What are glitches?


While trying to measure the speed of the outputs of a GPIO expander, some very short anomalies appear. In the example below, two of them last 4 ns each.

I can get rid of those anomalies by applying a glitch filter and setting the duration at eg. 8 ns.

  • However, what are those glitches?

The critical question here is:

  • Are they coming from the circuit I am analysing, or are they generated by the Saleae logic analyser hardware, firmware or software?

The first case may invite me to consider another IC. As the glitches are appearing randomly, using an oscilloscope to record a long time and spot the exact period when they appear may be difficult.

  • What recommendation, if any, to prevent those glitches from appearing?

In an other configuration with channel 5 and 6 used for I2C, I have noticed the signal from channels 4 and 7 are more prone to raise glitches.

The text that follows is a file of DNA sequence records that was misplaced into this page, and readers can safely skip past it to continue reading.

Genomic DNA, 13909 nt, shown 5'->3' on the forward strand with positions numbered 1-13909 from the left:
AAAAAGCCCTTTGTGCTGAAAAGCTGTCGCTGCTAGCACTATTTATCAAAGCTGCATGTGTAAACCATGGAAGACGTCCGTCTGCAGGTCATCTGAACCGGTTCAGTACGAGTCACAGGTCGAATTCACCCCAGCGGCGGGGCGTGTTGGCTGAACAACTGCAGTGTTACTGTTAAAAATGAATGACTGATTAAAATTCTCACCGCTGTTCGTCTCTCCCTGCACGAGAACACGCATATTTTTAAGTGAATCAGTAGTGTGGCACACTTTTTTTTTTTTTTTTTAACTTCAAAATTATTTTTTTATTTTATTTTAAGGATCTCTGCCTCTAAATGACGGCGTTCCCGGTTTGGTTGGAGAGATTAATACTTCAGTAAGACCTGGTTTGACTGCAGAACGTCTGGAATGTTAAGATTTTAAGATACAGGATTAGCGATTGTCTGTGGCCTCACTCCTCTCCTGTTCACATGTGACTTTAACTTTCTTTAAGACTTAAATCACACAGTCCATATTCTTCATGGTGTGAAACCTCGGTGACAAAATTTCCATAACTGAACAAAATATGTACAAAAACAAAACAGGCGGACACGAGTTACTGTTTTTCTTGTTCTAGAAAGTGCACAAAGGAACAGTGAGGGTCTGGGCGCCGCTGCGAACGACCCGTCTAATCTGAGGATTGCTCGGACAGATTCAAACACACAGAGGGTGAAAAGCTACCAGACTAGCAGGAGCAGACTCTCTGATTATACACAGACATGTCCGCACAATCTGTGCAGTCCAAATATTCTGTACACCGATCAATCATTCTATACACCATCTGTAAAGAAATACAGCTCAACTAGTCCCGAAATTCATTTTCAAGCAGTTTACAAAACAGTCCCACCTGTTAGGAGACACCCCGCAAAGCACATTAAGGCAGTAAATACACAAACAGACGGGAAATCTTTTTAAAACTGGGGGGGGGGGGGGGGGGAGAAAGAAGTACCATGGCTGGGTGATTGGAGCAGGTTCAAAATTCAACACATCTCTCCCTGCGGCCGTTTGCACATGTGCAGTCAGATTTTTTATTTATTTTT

• Should shielded cables be used instead for the signals?

Thank you!

Configuration: Saleae 8 Pro, Logic 2.3.30 running on Debian

@rei_vilo Our Logic Pro 8 is implemented with comparators instead of standard CMOS buffers. That makes the input-low and input-high threshold voltages very close to each other (i.e. very minimal hysteresis). Therefore, glitches are most likely appearing because of rise/fall times on edges being slow to cross the comparator threshold.

The specific voltage thresholds are described below for each of our models:

I2C is the most common culprit due to the rise/fall times being affected by pull up resistors. Unfortunately, shielded cables would likely not help since the rise/fall times are typically the cause.

Given that our comparators have minimal built-in hysteresis, using the glitch filter would be the best way to prevent glitches from confusing an analyzer from decoding data properly.

Thank you for the answer. I’ll use the filters.

Note that grounding can make a difference and noisy power supplies in the device under test can be an issue.

Sometimes it is helpful to look at the signal as an analog signal. That won’t find 4ns glitches, but it will tell you about the quality of the signal and whether the voltage levels are correct. You can capture the same input as both an analog signal and as a digital signal.